A big part of me wanted to see #WriteMentor as my silver bullet. This was the place where dreams came true. I saw my friends, peers, and contemporaries celebrating great success. My fairy tale ending had to be somewhere in the stack of rejections…


I wasn’t agented during the #WriteMentor showcase, and, if I’m going to be completely honest, something about that crushed me. It had nothing to do with entitlement or a sense of obligation. I’d just always been told if I hoped enough, worked hard, and got myself in the right place and the right time with a good product, things would turn out splendidly.

But that’s not how publishing works. I was in a fantastic place with fantastic agents and a fantastic manuscript, but it didn’t come together. No matter how good you are, if you enter the ring, you’re going to get hit. 

There’s only one thing to do when that happens. 

I drafted up a new book in a month. In another month, I was getting full agent requisitions. Fast-forward a month, I was taking multiple calls from agents. 

Was it a better manuscript? Maybe. Was it being in the right place at the right time? I honestly couldn’t tell you. 

All I can say for sure is the encouragement, support, and skillsets from #WriteMentor helped me to pick myself back up and try again—to use what I’d learned to come back with something just as strong. There were so many times I wanted to throw up my hands and walk out. My #WriteMentor family came alongside me time after time. They reminded me I still had the strength to keep fighting.

I’m sure glad they did. In December 2018, months after the first showcase, I signed with a literary agent.  

To try to giftwrap an anomaly—a stroke of fortune, a lucky break, a hard-earned milestone, or whatever you want to call it—is difficult, so let’s run the boxing analogy just a tad bit further: If you keep hitting, something’s going to land. 

If you keep hitting stronger, faster, and a little better each day—if you keep learning, reaching out to other authors, diving into materials, and connecting with the community on platforms like #Writementor, you’re going to get there. If you keep pushing, muscling through the heartbreak, disappointment, and mountains of rejections, you will reach your goal. 

I can’t say how. I can’t say when. But you will. The question is whether or not you can persevere until it happens. 

A large part of this business is being kind to yourself. I tend to self-depreciate with every new “no” in my inbox, but if I keep beating myself up like this, the other guy won’t have to throw a single punch. Rejections are inevitable. Learn to see them as the single step they are. Feel free to sit with the disappointment as long as you’d like, knowing it’s there for as long as you keep it.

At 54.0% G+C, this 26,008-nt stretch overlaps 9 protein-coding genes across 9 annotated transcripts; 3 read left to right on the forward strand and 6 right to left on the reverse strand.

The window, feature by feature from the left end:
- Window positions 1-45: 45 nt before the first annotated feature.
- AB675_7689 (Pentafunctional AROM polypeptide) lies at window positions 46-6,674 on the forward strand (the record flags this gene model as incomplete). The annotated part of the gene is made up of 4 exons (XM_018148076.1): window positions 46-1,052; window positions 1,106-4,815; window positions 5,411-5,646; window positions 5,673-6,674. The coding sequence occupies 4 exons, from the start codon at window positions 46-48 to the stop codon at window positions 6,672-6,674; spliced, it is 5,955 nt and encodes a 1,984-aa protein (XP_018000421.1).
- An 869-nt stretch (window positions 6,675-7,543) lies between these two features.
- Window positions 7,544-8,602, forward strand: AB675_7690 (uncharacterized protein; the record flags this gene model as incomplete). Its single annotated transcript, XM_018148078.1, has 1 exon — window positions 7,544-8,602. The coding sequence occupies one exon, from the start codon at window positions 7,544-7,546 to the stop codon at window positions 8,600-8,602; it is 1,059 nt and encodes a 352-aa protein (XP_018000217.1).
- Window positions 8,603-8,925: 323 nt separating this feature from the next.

Then get up and hit back. 

Resiliency is the name of the game. Knowing how to take a hit is just as important as knowing how to dish one out. 

For the record, you don’t need to churn out a new novel every month or put yourself on a crazy deadline. I’m a fast writer. It’s just what I do. Working on a new project during my querying/submissions process has been vital for me because it allows me to see beyond a temporal moment of sadness and disappointment. 

One project didn’t work out? You can write another. One person said no? There are many, many people to ask.     

There’s nothing out there—pitching contest, seminar, class, or even #WriteMentor—that’s an easy, step-by-step, rejection-free path to glorious publication and oodles of money. You may be chosen for the symposium, but you may not be. You may be chosen for the symposium, then not receive any requests. You may sign a publishing deal, then lose it within a year. 

I haven’t been at this for a long time, but I have learned this. Whether you’re rejected, chosen, selected, answered, telephoned, dropped, signed, agented—

Keep swinging. Connect. Get involved. Write. Read. Expand. Explore. 

The next time I step into a boxing ring as a contender, I’m likely going to be punched in the face. The next time you and I send a query, it’s even more likely we’ll receive some form of rejection. All we can do is stay in the ring, learning from our experiences and getting that much better for it. 

Maybe we’ll lose, but maybe we won’t. You’ve got to stick around long enough to see.  

Do YOU want to be the star of this newsletter?

Do YOU want to have the final word?